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Louis-Victor Jadavji, co-founder of Wiivv Wearables in Vancouver.

Darryl Dyck/The Globe and Mail

Each week, we seek expert advice to help a small or medium-sized business overcome a key issue.

Foot orthotics, those moulded insoles that reduce the stress of injury or genetic misalignment, are wondrous things. Acquiring them, though, can be troublesome. Patients wade through a hard-to-navigate, expensive maze of appointments, fittings and long waits.

This baffled Vancouver's Louis-Victor Jadavji, who was prescribed orthotics after dislocating his knee during a school track meet five years ago. Surely, he thought, the process could be made easier.

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He's betting on it. Last year he co-founded Wiivv Wearables Inc. Customers take photos of their feet and e-mail them in, and Wiivv's clever software makes orthotics using three-dimensional printing. All for less than $200, with no specialists or appointments required.

Wiivv's product is not a cure-all. The company strips away much of the biomechanical nuance provided by medical experts and instead delivers an orthotic priced between drugstore insoles and podiatrist-designed pairs costing $500 and more.

"We're trying to bring that level of access, where you're not needing to go to a practitioner of any sort," says 22-year-old Mr. Jadavji, sitting at Wiivv's office in the Marine Building, overlooking Vancouver's harbour.

After moving to California for college – where he began 3-D printing car parts – Mr. Jadavji met an entrepreneur named Shamil Hargovan. They saw a business opportunity in Mr. Jadavji's painful knee ailment.

He and Mr. Hargovan, who previously worked at Hewlett-Packard Co., founded Wiivv last year. Mr. Jadavji returned to Vancouver and opened an office there. The company also has offices in San Diego and Palo Alto, Calif., with 13 employees between them.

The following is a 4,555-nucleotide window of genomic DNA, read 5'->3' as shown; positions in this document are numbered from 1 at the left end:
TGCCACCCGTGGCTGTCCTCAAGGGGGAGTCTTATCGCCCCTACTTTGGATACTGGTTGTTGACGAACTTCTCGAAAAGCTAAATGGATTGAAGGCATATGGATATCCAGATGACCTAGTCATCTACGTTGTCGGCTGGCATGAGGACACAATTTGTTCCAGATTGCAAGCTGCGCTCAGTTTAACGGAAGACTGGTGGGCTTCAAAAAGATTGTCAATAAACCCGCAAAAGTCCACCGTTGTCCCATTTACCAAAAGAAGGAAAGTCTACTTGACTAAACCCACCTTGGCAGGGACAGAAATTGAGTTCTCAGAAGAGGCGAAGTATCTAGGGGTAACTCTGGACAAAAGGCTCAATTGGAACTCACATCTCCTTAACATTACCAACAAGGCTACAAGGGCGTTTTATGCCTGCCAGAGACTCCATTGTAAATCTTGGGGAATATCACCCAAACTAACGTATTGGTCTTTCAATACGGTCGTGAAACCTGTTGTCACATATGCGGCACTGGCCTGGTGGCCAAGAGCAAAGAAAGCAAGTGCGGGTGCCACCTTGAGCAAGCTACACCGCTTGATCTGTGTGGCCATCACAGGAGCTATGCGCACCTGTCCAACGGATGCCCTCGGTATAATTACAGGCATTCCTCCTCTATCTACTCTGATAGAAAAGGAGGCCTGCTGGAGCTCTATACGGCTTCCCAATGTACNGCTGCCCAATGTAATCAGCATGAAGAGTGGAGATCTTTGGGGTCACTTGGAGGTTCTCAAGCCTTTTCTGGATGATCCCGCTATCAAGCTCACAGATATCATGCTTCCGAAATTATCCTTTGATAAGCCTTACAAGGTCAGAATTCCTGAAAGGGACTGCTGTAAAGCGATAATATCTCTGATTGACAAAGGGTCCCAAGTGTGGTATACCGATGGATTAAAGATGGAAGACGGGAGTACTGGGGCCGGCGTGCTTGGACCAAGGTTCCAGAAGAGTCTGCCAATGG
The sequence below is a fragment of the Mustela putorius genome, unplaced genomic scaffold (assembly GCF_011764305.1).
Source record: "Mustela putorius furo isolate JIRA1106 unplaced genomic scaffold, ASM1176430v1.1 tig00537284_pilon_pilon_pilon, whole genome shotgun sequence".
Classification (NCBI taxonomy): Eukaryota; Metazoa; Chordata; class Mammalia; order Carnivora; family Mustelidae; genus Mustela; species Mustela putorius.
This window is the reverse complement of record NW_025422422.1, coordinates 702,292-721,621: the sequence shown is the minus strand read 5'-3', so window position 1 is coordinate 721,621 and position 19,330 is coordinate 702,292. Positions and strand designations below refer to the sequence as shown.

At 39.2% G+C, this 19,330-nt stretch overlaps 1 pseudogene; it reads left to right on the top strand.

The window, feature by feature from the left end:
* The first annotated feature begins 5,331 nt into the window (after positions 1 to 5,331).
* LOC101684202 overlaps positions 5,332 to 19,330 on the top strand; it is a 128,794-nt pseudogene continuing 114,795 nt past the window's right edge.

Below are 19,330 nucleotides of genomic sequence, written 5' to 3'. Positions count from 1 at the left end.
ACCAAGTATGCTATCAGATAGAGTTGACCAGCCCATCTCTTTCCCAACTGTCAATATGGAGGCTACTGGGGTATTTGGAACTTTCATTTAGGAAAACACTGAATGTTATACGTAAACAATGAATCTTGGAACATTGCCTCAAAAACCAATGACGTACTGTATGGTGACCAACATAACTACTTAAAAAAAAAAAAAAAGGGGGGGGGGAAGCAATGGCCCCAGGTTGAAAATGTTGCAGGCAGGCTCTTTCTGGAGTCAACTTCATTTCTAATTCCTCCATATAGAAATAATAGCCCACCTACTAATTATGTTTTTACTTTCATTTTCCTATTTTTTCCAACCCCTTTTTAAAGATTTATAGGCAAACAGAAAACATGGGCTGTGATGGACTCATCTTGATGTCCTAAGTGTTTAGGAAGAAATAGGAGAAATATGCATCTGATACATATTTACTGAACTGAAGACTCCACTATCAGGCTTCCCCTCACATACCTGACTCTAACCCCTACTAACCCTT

Customers take two pictures of each foot against an 81/2 by 11 sheet of paper for scale. Then Wiivv's proprietary customization engine – it's the company's bread and butter – processes them into a 3-D-printing-ready file. The file is sent to Mississauga, where a printing machine can make as many as 35 pairs a day out of a polymer.

Historically, custom orthotics have been made from a cast, either from a digital scan or a physical imprint, such as in plaster-of-Paris, then digitally designed and cut with special machines.

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Wiivv is focusing on "comfort fit" products that correct minor alignment issues – think flat feet – to make shoes more comfortable and help athletes improve performance.

They have partnered with Christian Johannsen, a certified pedorthist who owns two Foot Solutions locations in the city. He has used Wiivv's technology to design and print orthotics for his customers but stops short of recommending the cheap, order-from-home model.

"We try to figure out what is going on biomechanically so that pain goes away," Mr. Johannsen says. "It won't be perfect when you buy online like that."

Wiivv has so far shipped more than 100 pairs. As the team looks ahead, though, they're having a bit of an identity crisis.

The company could certainly continue its current course, selling to consumers and expanding into retail stores and specialists' offices. But they also have spoken with major shoe brands about the potential to work as an extension of their business.

Could Wiivv partner with Nike? "That's something we struggle with," Mr. Javadji says. "Are we going to bastardize our brand or are we going to support our own line of products?"

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THE CHALLENGE: Should Wiivv forge ahead as a business-to-consumer brand, or consider adopting a business-to-business strategy?

THE EXPERTS WEIGH IN

Abena Perryman, vice-president of campaigns and analytics, Mezzanine Group, a B2B outsource marketing company, Toronto